std::condition_variable::wait_until (3) - Linux Man Pages
template< class Clock, class Duration >
std::cv_status (1) (since C++11)
wait_until( std::unique_lock<std::mutex>& lock,
const std::chrono::time_point<Clock, Duration>& timeout_time );
template< class Clock, class Duration, class Pred >
bool wait_until( std::unique_lock<std::mutex>& lock, (2) (since C++11)
const std::chrono::time_point<Clock, Duration>& timeout_time,
Pred pred );
wait_until causes the current thread to block until the condition variable is notified, a specific time is reached, or a spurious wakeup occurs, optionally looping until some predicate is satisfied.
1) Atomically releases lock, blocks the current executing thread, and adds it to the list of threads waiting on *this. The thread will be unblocked when notify_all() or notify_one() is executed, or when the absolute time point timeout_time is reached. It may also be unblocked spuriously. When unblocked, regardless of the reason, lock is reacquired and wait_until exits.
If this function exits via exception, lock is also reacquired.
2) Equivalent to
This overload may be used to ignore spurious wakeups.
Calling this function if lock.mutex() is not locked by the current thread is undefined behavior.
Calling this function if lock.mutex() is not the same mutex as the one used by all other threads that are currently waiting on the same condition variable is undefined behavior.
If these functions fail to meet the postcondition (lock.owns_lock()==true and lock.mutex() is locked by the calling thread), std::terminate is called. For example, this could happen if relocking the mutex throws an exception, (since C++14)
lock - an object of type std::unique_lock<std::mutex>, which must be locked by the current thread
timeout_time - an object of type std::chrono::time_point representing the time when to stop waiting
pred - The signature of the predicate function should be equivalent to the following:
1) std::cv_status::timeout if the absolute timeout specified by timeout_time was reached, std::cv_status::no_timeout overwise.
2) false if the predicate pred still evaluates to false after the timeout_time timeout expired, otherwise true. If the timeout had already expired, evaluates and returns the result of pred.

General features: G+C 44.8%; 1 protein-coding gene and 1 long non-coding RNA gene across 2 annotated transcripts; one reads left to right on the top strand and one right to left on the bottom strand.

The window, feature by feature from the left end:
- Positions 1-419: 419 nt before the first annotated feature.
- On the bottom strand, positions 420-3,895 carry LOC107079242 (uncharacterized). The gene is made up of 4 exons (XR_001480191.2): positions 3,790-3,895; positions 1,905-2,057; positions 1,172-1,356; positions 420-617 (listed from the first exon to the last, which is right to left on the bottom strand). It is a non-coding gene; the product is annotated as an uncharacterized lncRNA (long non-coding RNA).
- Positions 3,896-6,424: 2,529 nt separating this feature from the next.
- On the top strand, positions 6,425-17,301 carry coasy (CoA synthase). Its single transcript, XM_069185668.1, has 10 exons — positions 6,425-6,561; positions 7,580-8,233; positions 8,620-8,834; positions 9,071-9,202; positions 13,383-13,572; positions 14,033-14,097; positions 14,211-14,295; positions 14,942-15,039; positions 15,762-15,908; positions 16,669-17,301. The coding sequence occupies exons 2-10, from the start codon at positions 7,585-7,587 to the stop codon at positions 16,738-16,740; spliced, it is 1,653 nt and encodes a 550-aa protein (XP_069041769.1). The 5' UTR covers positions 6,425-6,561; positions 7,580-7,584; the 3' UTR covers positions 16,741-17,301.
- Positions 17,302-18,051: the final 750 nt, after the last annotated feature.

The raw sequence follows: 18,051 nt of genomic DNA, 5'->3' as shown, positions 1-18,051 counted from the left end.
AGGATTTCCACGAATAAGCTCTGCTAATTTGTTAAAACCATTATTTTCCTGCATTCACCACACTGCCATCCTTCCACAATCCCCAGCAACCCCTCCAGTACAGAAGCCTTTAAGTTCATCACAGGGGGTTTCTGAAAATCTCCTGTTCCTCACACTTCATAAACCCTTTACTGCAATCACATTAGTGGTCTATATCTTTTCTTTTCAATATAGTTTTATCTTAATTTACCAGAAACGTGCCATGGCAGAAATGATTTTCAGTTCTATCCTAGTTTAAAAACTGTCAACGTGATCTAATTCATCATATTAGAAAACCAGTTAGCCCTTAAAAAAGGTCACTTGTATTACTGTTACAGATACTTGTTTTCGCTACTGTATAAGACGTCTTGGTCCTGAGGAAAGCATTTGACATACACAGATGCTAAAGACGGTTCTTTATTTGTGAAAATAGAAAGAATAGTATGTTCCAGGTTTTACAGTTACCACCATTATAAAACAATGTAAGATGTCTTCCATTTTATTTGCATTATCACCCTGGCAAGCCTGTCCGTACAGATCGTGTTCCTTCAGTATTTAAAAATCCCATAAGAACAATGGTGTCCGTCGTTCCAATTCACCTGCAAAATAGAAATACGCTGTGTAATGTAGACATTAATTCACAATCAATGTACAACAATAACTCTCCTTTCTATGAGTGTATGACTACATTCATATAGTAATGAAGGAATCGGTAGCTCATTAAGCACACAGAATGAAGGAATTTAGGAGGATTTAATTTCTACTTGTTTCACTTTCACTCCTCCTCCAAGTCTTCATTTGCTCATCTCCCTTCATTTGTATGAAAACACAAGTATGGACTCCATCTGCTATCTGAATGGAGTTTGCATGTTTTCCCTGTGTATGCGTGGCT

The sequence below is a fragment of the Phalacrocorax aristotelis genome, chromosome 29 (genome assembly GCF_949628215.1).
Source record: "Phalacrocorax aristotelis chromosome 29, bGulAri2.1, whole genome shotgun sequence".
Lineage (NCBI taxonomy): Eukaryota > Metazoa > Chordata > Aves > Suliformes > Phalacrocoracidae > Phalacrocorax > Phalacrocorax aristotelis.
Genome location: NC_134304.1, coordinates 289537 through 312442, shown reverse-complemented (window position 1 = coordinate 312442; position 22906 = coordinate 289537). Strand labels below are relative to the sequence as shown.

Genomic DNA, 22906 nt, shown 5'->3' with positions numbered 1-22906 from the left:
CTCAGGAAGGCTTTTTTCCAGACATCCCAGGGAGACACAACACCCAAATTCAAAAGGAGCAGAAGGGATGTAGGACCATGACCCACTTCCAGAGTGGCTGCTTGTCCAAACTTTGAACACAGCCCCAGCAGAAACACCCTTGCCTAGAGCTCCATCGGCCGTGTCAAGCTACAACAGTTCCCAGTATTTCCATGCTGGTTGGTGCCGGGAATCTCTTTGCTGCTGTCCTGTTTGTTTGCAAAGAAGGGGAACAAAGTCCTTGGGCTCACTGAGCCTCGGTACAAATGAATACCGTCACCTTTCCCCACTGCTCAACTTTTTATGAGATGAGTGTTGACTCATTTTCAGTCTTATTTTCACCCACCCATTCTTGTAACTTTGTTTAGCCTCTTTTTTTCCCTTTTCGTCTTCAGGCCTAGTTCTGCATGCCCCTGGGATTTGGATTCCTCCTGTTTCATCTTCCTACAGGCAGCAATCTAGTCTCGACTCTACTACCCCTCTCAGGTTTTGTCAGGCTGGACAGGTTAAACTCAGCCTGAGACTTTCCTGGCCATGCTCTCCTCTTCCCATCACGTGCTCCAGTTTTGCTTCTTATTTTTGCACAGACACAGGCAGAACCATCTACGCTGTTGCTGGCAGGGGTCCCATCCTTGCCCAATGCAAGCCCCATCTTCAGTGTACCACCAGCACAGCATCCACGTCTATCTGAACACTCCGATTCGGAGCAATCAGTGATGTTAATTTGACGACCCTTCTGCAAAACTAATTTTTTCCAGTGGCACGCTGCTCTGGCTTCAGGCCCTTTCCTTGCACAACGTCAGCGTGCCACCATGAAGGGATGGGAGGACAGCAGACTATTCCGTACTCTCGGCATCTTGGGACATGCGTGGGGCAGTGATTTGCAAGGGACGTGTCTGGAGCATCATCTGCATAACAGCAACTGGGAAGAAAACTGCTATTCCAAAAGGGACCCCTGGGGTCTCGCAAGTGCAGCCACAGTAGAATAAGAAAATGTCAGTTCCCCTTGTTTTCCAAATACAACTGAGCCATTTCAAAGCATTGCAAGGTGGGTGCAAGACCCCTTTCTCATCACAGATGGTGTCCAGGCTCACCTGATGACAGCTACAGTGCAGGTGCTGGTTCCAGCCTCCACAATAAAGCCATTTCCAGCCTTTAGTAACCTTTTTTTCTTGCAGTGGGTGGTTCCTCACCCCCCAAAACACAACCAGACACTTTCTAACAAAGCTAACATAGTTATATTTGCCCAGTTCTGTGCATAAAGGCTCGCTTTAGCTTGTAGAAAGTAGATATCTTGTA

May throw std::system_error, may also propagate exceptions thrown by lock.lock() or lock.unlock(). (until C++14)
Any exception thrown by clock, time point, or duration during the execution (clocks, time points, and durations provided by the standard library never throw) (since C++14)
2) Same as (1) but may also propagate exceptions thrown by pred
The clock tied to timeout_time is used, which is not required to be a monotonic clock.There are no guarantees regarding the behavior of this function if the clock is adjusted discontinuously, but the existing implementations convert timeout_time from Clock to std::chrono::system_clock and delegate to POSIX pthread_cond_timedwait so that the wait honors ajustments to the system clock, but not to the the user-provided Clock. In any case, the function also may wait for longer than until after timeout_time has been reached due to scheduling or resource contention delays.
Even if the clock in use is std::chrono::steady_clock or another monotonic clock, a system clock adjustment may induce a spurious wakeup.
The effects of notify_one()/notify_all() and each of the three atomic parts of wait()/wait_for()/wait_until() (unlock+wait, wakeup, and lock) take place in a single total order that can be viewed as modification_order of an atomic variable: the order is specific to this individual condition_variable. This makes it impossible for notify_one() to, for example, be delayed and unblock a thread that started waiting just after the call to notify_one() was made.
// Run this code
wait (public member function)
wait_for (public member function)